Getting enough sleep

You may have seen the recent TV coverage of Bill Turnbull the presenter who was taking part in a sleep deprivation exercise.

He was restriced to 3 hours sleep a day, this 3 hours to be spread out in intervals of no more than 30 minutes at a time.

The obvious outcome was that his abilities were degraded to the extent where the researchers estimate that he could only perform at half his normal level of effectivness.

As a safety measure he was not even allowed to drive a car during the experiment.

This is exactly what many inexperienced skippers do when they first start to make longer passages. Because they are not confident to leave the vessel in the control of the crew they remain awake during the whole passage.

The result is that they become exhausted and incapable of making safe decisions. This situation is exacerbated if some incident or change causes the passage to take much longer than expected.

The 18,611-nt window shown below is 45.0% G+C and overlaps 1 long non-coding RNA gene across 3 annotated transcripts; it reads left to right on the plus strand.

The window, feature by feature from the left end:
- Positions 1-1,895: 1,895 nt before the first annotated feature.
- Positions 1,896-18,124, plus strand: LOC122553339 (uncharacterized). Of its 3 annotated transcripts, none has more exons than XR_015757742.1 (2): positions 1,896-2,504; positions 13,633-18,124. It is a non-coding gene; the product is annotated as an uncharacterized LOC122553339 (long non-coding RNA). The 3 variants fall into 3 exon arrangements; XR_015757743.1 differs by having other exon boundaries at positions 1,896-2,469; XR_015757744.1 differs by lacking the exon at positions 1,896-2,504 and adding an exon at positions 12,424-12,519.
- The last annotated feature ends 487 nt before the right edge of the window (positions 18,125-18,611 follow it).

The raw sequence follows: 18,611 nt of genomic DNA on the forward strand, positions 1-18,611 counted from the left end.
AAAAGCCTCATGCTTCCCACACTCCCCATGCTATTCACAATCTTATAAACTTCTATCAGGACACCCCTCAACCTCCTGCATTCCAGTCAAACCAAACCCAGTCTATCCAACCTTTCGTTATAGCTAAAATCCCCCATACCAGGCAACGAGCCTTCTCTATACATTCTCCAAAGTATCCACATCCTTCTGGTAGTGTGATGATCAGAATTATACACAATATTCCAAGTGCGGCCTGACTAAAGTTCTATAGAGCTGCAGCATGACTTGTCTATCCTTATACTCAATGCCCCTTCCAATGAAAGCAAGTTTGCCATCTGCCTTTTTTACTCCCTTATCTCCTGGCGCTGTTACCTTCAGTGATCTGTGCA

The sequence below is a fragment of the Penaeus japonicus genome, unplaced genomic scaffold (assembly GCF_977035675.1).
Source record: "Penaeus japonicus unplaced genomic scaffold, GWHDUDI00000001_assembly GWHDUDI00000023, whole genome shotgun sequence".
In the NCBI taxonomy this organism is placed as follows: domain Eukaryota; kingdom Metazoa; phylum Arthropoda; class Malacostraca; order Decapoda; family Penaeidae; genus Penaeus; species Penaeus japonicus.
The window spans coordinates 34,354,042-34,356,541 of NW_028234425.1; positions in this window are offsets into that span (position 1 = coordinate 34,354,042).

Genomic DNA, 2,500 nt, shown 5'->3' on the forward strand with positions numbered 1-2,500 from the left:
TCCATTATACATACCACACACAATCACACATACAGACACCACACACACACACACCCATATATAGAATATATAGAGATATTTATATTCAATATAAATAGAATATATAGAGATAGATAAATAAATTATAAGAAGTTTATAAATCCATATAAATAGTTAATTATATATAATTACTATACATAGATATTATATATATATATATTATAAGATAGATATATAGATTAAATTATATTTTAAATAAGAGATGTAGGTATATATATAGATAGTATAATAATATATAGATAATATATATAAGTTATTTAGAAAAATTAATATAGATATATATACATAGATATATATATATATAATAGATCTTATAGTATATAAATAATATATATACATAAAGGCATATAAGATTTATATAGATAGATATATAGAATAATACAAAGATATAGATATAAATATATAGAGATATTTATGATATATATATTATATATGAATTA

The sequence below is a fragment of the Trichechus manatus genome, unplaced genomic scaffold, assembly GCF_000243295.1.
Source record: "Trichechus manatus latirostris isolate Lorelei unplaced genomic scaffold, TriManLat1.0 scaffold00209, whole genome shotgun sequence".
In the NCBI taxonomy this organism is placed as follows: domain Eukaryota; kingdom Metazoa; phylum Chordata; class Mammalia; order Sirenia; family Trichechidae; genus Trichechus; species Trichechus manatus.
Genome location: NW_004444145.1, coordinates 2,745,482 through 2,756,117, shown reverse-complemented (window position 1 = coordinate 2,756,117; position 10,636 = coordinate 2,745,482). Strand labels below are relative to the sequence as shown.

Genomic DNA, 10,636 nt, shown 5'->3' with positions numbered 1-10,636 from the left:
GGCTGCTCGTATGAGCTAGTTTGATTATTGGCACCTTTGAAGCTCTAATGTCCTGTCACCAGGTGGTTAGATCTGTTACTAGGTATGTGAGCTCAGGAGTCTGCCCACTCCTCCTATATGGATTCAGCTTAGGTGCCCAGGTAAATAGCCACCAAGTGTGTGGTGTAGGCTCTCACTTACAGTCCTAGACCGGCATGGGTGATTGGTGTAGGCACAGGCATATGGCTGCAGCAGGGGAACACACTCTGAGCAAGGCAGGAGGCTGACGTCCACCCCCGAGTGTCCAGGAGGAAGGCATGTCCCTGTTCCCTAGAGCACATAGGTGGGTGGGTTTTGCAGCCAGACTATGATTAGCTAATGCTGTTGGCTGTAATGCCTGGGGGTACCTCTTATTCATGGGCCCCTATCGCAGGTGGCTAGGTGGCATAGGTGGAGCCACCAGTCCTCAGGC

Just when clear thinking and observation are required the skipper is at their least effective.

This is the reason the skipper should always be looking for the opportunity to rest and to hand over responsibility to the crew. As part of the passage plan the skipper should have identified when it will be safe to rest, the remainder of the crew need to work around these times.

Ideal times to rest are:

  • When in open water.
  • Clear of shipping.
  • When no weather changes are expected.

Even during these times the skipper will leave a detailed list of when they expect to be called by the duty watch.

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